What do I need to know about Non-Profits?
I would like to gain a Non-Profit status for the purpose of being able to raise money and deliver my programs to the under served communities. What do I need to know about starting and forming a nonprofit?
My for profit business is event planning for sports & education. We will be helping student-athletes transition from high school to college and college to the workforce. I wanted to start a non-profit to raise money to bring same program to the underserved communities.
I formed my own 501(c)(3) non-profit using a great, affordable resource from Nolo entitled 'How to Form a Non-Profit Corporation' which you can find here -- http://bit.ly/Nolo-nonprofit. This will guide you through the process and help you determine what type of Non-Profit entity to form.
You will need to know the proper forms to file with your state and the federal IRS; whether you seek tax-exempt status or not...you will need to obtain an EIN number You should have by-laws drafted to govern your nonprofit and of course your articles of incorporation you filed with your Sec. of State to formally become a legal nonprofit (fees vary from state to state.
There are some good handbooks available at most bookstores and Amazon.com about everything you need to know to start a nonprofit. Someone here gave you some good links.
Make sure you familiarize yourself with both your state and federal laws before you make that decision to go nonprofit. Also be aware that funding nonprofits is not as easy as it used to be and you should make sure that funds are available for both the population and programs you want to provide. A good source is Foundation Center.
Be clear on your why and exactly what services you are preforming. The most important document you will have is your state corporation document. When answering why you are forming the corporation, be sure to keep it very simple and that it allows for growth.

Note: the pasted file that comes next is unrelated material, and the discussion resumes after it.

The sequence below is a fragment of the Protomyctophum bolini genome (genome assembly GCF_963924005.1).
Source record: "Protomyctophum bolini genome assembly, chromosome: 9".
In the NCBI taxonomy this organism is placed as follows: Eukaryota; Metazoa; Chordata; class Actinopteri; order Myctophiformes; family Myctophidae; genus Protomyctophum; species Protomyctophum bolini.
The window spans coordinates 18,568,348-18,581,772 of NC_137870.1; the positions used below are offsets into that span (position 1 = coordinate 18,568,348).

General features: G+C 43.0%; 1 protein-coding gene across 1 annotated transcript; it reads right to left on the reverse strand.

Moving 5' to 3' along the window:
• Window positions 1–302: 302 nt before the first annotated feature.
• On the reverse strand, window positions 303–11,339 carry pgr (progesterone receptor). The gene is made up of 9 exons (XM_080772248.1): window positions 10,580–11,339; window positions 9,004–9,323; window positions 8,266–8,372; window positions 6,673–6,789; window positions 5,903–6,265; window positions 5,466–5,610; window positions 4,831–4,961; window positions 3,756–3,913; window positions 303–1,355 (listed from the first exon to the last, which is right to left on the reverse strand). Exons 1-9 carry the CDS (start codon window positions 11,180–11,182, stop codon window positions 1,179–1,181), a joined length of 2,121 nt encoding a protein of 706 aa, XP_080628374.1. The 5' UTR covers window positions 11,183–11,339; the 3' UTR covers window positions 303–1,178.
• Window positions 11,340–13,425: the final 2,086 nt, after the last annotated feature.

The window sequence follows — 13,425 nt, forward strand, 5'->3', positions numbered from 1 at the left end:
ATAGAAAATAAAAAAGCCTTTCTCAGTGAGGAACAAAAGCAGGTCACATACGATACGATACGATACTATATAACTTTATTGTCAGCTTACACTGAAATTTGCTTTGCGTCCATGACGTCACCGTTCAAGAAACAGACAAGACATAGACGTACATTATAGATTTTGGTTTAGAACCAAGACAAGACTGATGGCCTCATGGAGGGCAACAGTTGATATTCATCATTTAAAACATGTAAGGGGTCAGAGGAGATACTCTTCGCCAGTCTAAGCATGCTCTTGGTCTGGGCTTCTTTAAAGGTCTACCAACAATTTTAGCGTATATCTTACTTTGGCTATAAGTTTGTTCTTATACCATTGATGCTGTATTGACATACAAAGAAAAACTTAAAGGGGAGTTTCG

Familiarize yourself with the laws governing boards of directors before you decide how many directors you want. Again, when just starting out, I'd keep it simple and small and start with 3, you can always amend your articles of incorporation to add more. You should try to choose directors who can help you fund raise.
If you are going to be a small nonprofit check the income limits on the IRS form because you might be able to pay the small fee.
Have a solid business plan that takes you out at least three years. The IRS requires a 3 year budget.
You don't need a lawyer to form the corporation/nonprofit, however, if you know nothing about business, a lawyer would be helpful.
Best of luck.
In today's environment and business situation, I have a more simple direction: Define your special "under served communities" and what you are going to do differently, at a decent, appropriate cost to serve your target market or target community. Then define who your donors will be. Your looking at segmentation, targeting and "People" in the Nine P's of Marketing. Good luck. They need you and others. Here to help.
You need to run it like a business and have a strong Board and Executive Director.
You to understand how to partner with corporations and how to ask for more than money in order to strengthen both your non-profit and the partnership.
You need to be educated and innovative in your outreach and connection to individual donors.
When you plan fundraising events avoid galas (table and chair events)!
One of the most important items is the subject of the nonprofit one that is needed. Research to see if you are in competition with another resources or nonprofits who do the same or similar. Find your niche. Those who definitely would benefit and why.. The process can be long and tedious. You have to have a business plan, become incorporated and find out any state rules and guidelines. An attorney is needed who understands the process and can guide you through the 501c3 application. It can be costly. But if you have a passion for what you want to accomplish, then do it.
Establishing a non-profit isn't hard. There are forms to be filled out for the IRS, you need to form a corporation, it would be good to have a Board comprised of people who would join you because they believe in what you're doing. That's all paperwork and just requires your time and attention to doing it right. If you can read and access the Internet, you can start a non-profit. The hard part is having a credible program that some philanthropic organization will find compelling enough that they want to fund it. This might be a foundation, a government organization, a religious organization, etc. Many organizations fund non-profits and if you are truly offering something needed by an "under-served community" you can probably find one that will support you.
But first, ask yourself a few questions: